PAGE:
What is Japandi?
Posted on January 31 2021
You may not think that Japan and Scandinavia have much in common, but when it comes to home design, they are much more similar than you might think. The aesthetic of each is focused on simplicity, natural elements and comfort, so it is no wonder that we see more and more designers merging both styles and calling it "Japandi" (also known as Japanese and Scandinavian). Although it's a relatively new trend, expect to see Japandi appear on your Instagram feeds this year.
What is Japandi design?
According to Leni Calas of Ward 5 Design, "Japandi design is the combination of Scandinavian functionality and Japanese rustic minimalism to create a sense of art, nature and simplicity." This fusion creates the perfect combination of function and form, focusing on clean lines, bright spaces and light colors.
What are the elements of Japandi?
The perfect fusion of Japanese and Scandinavian, Japandi's design focuses on simple, minimalist designs that are aesthetically pleasing yet rooted in function.
According to Calas, expect to find a lot of natural materials, muted colors, clean lines, and minimal but well-kept furniture. Japandi's design is not lacking, but it is intentional.
Japandi styles feature beautiful craftsmanship with a focus on quality and handmade pieces on cheap, disposable frames. You'll also see a host of neutral colors and paint options to complement Japandi's furniture and accessories. Calming, calm and peaceful palettes are usually chosen, and when brighter colors are incorporated, they are done meaningfully and subtly.
Also, Japandi styles often emphasize sustainability. The prevalence of natural materials and simple designs makes for a great green decorating style. With more and more consumers looking for an eco-friendly aesthetic, Japan's popularity comes as no surprise.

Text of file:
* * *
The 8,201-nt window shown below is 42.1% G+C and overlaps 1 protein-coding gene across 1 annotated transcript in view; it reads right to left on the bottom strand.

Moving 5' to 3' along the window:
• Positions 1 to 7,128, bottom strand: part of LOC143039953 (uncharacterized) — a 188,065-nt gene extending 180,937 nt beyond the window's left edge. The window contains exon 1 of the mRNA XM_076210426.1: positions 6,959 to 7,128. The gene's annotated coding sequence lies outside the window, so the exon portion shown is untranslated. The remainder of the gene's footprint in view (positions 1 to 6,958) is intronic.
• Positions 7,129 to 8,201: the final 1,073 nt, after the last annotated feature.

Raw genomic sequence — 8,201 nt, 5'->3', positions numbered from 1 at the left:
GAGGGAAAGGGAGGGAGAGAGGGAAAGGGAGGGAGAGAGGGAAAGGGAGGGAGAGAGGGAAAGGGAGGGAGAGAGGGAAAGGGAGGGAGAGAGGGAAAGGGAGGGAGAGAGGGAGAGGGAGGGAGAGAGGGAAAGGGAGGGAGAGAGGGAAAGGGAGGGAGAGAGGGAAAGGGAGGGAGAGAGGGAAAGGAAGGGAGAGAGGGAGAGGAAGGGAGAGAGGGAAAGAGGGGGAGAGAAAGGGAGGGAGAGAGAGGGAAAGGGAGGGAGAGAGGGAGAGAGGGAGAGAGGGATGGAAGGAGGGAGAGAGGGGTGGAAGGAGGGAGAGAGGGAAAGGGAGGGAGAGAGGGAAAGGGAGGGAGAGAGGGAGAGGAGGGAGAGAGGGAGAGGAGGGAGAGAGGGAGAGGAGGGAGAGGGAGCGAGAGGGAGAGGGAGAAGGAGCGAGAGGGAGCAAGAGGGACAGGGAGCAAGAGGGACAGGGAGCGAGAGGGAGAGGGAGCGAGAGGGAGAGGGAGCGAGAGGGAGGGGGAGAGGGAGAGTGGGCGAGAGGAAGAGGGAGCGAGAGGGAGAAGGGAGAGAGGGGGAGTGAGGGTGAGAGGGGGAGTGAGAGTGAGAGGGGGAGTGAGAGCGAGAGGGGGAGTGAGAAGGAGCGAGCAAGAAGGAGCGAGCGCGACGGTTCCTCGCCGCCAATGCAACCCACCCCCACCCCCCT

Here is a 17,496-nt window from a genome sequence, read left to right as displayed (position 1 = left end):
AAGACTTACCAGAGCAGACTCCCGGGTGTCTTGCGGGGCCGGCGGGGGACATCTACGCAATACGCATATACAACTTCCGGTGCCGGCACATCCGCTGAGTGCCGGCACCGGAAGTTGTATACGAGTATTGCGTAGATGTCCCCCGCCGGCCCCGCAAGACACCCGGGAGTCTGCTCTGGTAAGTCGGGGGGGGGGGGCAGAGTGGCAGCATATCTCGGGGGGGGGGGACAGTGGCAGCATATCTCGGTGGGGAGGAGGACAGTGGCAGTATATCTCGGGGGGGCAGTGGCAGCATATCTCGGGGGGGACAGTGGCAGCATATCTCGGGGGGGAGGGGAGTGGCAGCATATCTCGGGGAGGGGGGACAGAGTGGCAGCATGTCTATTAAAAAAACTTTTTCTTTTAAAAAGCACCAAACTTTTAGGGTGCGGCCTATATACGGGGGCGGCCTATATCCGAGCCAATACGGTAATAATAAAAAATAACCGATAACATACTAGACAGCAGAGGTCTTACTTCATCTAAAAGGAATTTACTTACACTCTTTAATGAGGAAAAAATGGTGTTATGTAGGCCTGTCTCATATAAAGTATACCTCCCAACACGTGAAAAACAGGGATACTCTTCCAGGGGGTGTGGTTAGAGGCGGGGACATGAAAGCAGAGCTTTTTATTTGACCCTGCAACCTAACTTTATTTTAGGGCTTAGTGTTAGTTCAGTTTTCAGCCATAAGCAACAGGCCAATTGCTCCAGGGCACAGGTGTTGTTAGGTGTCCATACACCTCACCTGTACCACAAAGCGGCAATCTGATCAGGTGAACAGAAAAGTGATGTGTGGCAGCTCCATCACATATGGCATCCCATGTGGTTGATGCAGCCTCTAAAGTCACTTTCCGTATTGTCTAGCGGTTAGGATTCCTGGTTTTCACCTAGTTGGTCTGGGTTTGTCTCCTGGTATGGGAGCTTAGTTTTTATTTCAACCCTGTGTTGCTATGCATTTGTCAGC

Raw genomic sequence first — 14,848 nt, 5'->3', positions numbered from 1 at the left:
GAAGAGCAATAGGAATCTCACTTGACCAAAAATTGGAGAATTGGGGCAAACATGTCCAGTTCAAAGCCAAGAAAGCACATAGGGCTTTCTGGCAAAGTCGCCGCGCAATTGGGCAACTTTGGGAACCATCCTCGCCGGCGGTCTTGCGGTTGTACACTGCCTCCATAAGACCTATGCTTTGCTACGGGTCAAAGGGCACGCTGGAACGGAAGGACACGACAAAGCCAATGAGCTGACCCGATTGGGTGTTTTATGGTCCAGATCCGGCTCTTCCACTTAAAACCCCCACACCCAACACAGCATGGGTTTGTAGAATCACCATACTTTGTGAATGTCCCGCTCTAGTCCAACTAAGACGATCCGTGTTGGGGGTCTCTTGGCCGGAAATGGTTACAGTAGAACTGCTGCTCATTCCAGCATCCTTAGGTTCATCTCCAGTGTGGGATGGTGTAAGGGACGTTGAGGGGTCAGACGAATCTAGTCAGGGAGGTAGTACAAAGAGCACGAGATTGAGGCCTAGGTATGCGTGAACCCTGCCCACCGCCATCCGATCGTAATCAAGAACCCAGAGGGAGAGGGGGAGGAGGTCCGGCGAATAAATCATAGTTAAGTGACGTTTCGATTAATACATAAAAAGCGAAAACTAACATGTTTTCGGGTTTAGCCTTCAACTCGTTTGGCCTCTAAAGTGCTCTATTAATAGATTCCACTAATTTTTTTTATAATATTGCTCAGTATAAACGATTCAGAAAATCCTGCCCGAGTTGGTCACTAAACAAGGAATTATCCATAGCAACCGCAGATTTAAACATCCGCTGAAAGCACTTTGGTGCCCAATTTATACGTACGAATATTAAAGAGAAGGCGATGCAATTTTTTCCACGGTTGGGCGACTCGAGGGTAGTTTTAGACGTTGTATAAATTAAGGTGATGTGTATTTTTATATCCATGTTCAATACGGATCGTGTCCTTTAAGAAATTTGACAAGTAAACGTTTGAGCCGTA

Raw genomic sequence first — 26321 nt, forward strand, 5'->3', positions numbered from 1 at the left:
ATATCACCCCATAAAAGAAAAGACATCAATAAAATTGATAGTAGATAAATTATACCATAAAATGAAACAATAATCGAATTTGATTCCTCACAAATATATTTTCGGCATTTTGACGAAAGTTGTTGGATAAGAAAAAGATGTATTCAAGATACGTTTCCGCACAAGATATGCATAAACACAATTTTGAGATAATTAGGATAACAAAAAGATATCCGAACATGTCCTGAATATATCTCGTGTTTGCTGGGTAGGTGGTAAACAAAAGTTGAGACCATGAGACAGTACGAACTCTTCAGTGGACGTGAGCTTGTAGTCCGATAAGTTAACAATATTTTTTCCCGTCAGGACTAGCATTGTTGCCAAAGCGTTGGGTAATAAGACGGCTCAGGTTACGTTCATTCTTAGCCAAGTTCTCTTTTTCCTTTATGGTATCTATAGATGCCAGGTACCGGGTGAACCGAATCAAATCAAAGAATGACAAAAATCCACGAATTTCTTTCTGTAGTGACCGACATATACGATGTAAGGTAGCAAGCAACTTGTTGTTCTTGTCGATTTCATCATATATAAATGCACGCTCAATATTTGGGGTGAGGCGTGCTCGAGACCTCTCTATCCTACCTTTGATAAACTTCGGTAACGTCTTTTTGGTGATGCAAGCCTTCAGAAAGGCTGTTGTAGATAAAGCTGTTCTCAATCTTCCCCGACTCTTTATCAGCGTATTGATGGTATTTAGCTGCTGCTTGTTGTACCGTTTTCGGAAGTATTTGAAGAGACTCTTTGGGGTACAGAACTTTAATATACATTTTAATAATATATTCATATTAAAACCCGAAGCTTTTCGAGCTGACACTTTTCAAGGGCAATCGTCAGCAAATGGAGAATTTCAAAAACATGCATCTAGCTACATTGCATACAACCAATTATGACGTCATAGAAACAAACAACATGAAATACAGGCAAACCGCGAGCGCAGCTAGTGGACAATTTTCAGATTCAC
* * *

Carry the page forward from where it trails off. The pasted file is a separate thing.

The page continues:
How Japanese and Scandinavian Styles Work Together
If you are familiar with the layout of Scandi, surely you have come across the notion of "Hygge". This is the Scandinavian concept of comfort and homey in design, and it has gained increasing popularity in the US in recent years. Basically, your home should be your sanctuary and should provide you with a sense of comfort every time you walk through the front door.
Now, merge that idea with the Japanese notion of "wabi-sabi", or the idea that there is beauty in imperfection, and you will create the harmonious marriage that is Japandi. Japanese and Scandinavian design styles work very well together because they are both based on simplicity and comfort. Aesthetics Shared of the two comes together to create a style that is both relaxed and sophisticated.
And where the two approaches diverge, their differences actually complement each other. Where Japanese interiors are elegant, Nordic ones are rustic. The richer (but still neutral) colors of Japanese design help keep the stark, crisp palettes of Scandinavian homes from feeling clinical or cold.
How can I decorate in japandi style?
If you are a fan of minimalism and "Hygge", you have probably already started experimenting with the Japandi style. To really play around with this style, focus on natural materials like raw woods or oak pieces They bring the feeling of nature and simplistic beauty. Calas recommends using muted colors with hints of pale green or bringing plants and greenery into your home to give it a sense of outdoor life.
Reducing clutter is also key to achieving the Japandi look. This design aesthetic focuses on clean lines and open spaces. But if you have an active home and are struggling to find that minimalist look, Calas recommends trying "fake minimalism" with natural containers like boxes and baskets, built-in furniture or folding screens to hide excess stuff and keep your space clutter-free.
For the best of both worlds, take advantage of the comfort of Scandinavian design with warm textures and soft pieces while maintaining the elegance of Japanese decor. While both styles focus on the utilitarian, it is important to maintain a sense of zen calm in your space.
Because Japandi's design focuses on craftsmanship, it is not intended to be disposable. Look for pieces that will stand the test of time and that will work with your décor for many years. It's a clear antidote to the one-use culture we've embraced for so long. Instead, focus on parts that are sustainable and safe for our planet.
Although both Japanese and Scandinavian décor are not new, the combination of the two is sure to be an upward trend for years to come.
If you like this concept and want to bring some nature to your home, visit Oak Store, We will help you choose natural wood furniture.